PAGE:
The Washington Capitals, doing so well 10 days ago, have gone into a tailspin and have not won in their past five games (0-4-1).
Coach Terry Murray is angry over the recent turn of his team's fortunes, and the players are trying to figure out was is wrong.
After Saturday's 5-2 loss to the Toronto Maple Leafs at the Capital Centre, Murray said the reason for the slump is that the players are not concentrating on the job at hand.
"The intensity is not there," he said. "Some guys think they are too big for this game, and I'm not talking about one or two guys, I'm talking about everyone. They're not showing the poise and control we need to win games. This was an embarrassment. We played well on the road [0-3-1], and I thought we could have won each of our games. But we come home and play like this. It was a major disappointment. We lacked poise and discipline. There is no excuse for it."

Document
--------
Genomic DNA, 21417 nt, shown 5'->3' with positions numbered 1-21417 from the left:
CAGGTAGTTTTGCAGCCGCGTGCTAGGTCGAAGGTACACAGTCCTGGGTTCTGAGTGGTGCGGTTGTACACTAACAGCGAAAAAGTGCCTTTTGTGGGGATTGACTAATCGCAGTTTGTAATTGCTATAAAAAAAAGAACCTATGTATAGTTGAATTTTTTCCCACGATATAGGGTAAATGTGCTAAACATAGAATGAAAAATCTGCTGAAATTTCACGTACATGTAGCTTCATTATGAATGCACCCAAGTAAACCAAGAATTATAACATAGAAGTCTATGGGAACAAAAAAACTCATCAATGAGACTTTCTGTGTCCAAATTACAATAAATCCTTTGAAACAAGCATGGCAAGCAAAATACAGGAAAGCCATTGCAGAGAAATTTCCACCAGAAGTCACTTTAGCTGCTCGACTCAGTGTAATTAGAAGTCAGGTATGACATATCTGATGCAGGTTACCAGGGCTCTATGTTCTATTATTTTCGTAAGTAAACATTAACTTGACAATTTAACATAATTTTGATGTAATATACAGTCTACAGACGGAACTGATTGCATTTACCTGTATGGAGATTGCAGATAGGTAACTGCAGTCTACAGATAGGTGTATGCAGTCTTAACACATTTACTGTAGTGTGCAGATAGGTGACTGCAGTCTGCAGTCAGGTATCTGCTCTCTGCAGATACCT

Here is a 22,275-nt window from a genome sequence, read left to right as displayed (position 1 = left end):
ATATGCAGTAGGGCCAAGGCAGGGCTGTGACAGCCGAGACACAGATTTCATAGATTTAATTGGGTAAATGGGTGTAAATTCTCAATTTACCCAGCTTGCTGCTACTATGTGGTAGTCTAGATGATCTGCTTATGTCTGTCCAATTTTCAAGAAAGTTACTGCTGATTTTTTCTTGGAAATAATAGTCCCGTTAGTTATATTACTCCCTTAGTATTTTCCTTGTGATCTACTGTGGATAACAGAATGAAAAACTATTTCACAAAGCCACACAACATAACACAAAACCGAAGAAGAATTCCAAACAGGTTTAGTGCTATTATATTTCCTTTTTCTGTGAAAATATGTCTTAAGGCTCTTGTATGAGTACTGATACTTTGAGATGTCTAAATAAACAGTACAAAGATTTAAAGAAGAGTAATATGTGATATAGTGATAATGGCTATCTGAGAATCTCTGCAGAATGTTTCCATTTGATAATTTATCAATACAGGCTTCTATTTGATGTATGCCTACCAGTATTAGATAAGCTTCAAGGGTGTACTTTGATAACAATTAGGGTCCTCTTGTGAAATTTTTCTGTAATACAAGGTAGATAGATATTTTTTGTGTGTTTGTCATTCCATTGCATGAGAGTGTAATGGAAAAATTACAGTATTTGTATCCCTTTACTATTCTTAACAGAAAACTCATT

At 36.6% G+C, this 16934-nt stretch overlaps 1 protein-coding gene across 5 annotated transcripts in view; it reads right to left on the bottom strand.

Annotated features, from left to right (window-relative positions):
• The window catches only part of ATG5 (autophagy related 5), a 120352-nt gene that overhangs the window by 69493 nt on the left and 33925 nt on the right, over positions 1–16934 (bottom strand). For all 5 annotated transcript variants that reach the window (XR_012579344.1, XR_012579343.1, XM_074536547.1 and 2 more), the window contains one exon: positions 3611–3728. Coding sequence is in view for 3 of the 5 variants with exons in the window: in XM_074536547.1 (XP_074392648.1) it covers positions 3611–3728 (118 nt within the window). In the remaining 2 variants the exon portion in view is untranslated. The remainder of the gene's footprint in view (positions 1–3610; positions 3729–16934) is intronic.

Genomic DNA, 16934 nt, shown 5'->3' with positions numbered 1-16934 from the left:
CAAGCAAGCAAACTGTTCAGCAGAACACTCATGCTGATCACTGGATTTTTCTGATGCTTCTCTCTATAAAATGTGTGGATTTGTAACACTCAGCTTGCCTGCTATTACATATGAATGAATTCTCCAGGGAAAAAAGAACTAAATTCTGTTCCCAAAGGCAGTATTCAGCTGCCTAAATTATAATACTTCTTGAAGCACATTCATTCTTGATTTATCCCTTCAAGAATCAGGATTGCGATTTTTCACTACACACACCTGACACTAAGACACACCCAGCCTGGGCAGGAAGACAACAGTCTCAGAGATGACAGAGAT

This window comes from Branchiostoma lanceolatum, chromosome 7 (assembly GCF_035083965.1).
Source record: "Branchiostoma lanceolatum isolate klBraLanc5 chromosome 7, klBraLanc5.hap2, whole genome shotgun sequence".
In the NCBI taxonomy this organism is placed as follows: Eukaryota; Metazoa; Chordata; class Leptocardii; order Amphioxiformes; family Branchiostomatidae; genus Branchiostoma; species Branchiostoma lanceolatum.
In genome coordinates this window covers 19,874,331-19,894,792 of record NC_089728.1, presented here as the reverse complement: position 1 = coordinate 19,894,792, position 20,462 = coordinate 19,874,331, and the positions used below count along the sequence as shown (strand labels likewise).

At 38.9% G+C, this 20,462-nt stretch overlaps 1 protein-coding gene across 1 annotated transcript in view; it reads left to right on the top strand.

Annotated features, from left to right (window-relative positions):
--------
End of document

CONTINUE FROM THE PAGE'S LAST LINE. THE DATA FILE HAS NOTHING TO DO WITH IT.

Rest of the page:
Defenseman and team captain Rod Langway said: "We didn't play a good game [against Toronto]. Terry [Murray] told us to be patient and not to lose our cool. We just didn't do what we had to do to win."
Said defenseman Kevin Hatcher: "No one is happy with the way things are going now. We just haven't been bearing down enough. We're not playing disciplined hockey. We're not playing Capitals hockey. We have to get back to doing the things we were doing a couple of weeks ago."
Don Beaupre, the goalie who entered the Toronto game with the best goals-against average in the National Hockey League, 2.33, deserved better. All of Toronto's goals came either on power plays or on plays where the Maple Leafs player was left unguarded.
"Terry [Murray] has been blowing his top lately," said Beaupre. "But we deserve it. We haven't played with a lot of enthusiasm of late, and he gets frustrated just like we do. We're going to have to get back to playing capable hockey."
The Capitals, who were without defensemen Mikhail Tatarinov (knee) and Neil Sheehy (ankle), lost another, Chris Felix, just called up from the Baltimore Skipjacks, who broke his ankle in the first period. He is expected to be out for at least four weeks.
"It was a terrible feeling," said Felix. "It was like someone took my leg and just twisted it. It hurt throughout the entire leg. It sounded like a chicken bone breaking."